Once a haven for pirates and weary sailors travelling from the Far East, today Huatulco (pronounced wah-tool-co) is a relatively undiscovered port of call. Located on the Pacific Coast in the Mexican state of Oaxaca, it's one of the first destinations in the western hemisphere to focus on eco-tourism and the protection of natural resources. And with 22 miles of jagged coastline, pristine beaches and spectacular crystal-clear waters – it's easy to see why.Find Cruises Sailing to This Port
Visit one of the Bays of Huatulco. There are nine individual bays along the coast, some of which are accessible only by boat. A local guide can show you the best spots for snorkelling and fishing, or if you'd like to see more than one bay, take a guided tour by motorised catamaran.
|Go on a Birdwatching Eco Tour along the Copalita River. The forest is filled with an incredible array of wildlife, including iguanas and deer, spectacular flora and fauna, and even precious mahogany trees.|
|Take a scenic drive through the bays of Chahue and Conejos, along the Copalita River and to the small town of La Crucecita.|
|Explore the area on an off-road SUV (Sport Utility Vehicle) adventure or comb the beaches on horseback.|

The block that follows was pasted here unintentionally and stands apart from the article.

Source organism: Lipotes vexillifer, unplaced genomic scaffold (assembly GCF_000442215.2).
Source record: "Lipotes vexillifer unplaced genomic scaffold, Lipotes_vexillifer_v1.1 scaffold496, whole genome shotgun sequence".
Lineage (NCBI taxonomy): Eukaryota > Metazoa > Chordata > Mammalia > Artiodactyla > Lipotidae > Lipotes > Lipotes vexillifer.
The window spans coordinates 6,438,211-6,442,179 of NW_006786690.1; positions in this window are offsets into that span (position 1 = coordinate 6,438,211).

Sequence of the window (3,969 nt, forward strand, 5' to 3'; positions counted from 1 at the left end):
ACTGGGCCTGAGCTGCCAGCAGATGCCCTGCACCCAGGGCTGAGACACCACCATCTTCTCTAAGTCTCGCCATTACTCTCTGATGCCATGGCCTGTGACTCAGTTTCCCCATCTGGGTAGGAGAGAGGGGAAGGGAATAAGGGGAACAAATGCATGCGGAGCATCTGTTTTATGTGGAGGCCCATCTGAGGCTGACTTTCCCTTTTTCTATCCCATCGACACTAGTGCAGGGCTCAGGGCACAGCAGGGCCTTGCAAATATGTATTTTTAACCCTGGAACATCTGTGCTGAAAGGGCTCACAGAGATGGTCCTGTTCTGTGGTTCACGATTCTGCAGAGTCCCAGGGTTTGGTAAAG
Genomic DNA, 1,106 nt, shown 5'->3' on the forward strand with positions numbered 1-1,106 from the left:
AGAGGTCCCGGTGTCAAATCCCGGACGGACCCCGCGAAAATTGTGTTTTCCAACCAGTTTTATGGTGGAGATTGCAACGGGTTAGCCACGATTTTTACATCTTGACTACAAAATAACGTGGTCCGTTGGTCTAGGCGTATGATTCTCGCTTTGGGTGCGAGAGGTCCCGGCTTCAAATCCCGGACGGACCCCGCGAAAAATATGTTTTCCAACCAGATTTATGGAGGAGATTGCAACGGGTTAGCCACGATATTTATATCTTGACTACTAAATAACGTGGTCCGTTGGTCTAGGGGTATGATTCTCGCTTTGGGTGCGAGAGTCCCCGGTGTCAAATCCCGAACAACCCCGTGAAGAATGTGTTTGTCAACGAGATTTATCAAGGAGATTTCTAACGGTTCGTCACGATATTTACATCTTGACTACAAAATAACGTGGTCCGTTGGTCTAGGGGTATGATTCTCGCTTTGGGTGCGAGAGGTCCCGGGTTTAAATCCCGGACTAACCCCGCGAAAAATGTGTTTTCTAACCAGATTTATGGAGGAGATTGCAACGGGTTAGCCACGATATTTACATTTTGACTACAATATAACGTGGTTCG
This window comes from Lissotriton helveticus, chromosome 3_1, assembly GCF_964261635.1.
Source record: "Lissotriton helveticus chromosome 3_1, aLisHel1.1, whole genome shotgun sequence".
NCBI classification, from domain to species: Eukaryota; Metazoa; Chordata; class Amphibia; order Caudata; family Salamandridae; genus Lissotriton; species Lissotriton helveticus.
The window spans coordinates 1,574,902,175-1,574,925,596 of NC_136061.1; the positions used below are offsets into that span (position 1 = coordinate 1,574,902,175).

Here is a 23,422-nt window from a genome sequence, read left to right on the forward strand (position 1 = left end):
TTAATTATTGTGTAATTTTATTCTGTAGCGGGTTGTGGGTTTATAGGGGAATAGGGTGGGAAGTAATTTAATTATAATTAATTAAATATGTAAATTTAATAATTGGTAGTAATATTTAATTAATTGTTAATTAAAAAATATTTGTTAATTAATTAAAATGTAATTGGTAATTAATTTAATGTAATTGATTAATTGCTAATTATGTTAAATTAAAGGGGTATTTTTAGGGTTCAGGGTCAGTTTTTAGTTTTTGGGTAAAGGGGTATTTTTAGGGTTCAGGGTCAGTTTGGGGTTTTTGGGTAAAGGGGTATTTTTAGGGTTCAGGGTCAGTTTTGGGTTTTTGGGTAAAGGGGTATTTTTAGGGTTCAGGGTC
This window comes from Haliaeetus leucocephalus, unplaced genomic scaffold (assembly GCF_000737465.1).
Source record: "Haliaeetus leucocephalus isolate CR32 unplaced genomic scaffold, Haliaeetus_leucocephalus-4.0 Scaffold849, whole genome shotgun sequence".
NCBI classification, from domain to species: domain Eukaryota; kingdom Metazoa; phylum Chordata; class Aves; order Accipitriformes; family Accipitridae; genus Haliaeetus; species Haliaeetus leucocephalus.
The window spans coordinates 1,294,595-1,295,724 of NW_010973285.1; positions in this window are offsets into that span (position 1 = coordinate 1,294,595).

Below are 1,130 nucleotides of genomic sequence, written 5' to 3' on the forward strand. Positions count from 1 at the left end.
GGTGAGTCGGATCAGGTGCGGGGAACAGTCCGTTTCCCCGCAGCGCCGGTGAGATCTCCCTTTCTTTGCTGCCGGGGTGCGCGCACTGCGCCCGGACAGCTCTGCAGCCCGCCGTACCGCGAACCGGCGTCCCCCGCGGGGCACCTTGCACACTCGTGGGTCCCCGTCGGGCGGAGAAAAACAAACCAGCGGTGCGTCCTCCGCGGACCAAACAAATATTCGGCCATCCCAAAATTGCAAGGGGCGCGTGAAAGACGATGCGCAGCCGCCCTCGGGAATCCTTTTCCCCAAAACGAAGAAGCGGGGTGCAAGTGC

The main destination for shopping is La Crucecita. Here you'll find a traditional open-air market with everything from beautifully embroidered clothes to alebrijes, animals carved in wood. You may also want to visit the Handicraft Museum, where you can purchase the works of local artisans that are displayed.
You'll find underwater adventures everywhere in Huatulco. For some of the area's best snorkelling, head to either La Entrega Beach or Calcuta Bay, which earned the nickname Kings Beach because it was a favourite of King Juan Carlos I of Spain
Mexico is home to mescal, an alcoholic spirit made from the agave plant. There are many different types, distinguishable by the region where it's made and by the variety of agave plant used. In fact, one you've probably heard of – tequila, which is made near the town of Tequila using the blue agave plant. But for a real authentic taste, try one of the many mescals that can't be found outside of Mexico. (Just be sure to look for 100% agave on the label.) And what about the worm that can be found in the bottle? While legends and rumours are abundant, general consensus is that it's just a gimmick used to catch the attention of consumers and to alter the flavour of a poorly made mescal.
Mexico's currency is the peso (MXN). The $ sign is used to refer to pesos, so don't be shocked at the price tags. Any prices in US dollars are listed as US$ or USD. Many hotels, restaurants and shops also accept major credit cards, which usually offer you a good exchange rate.
|Average Precip.||0.4 in||1.02 cm|
Learn more about this port city with these tourist information guides.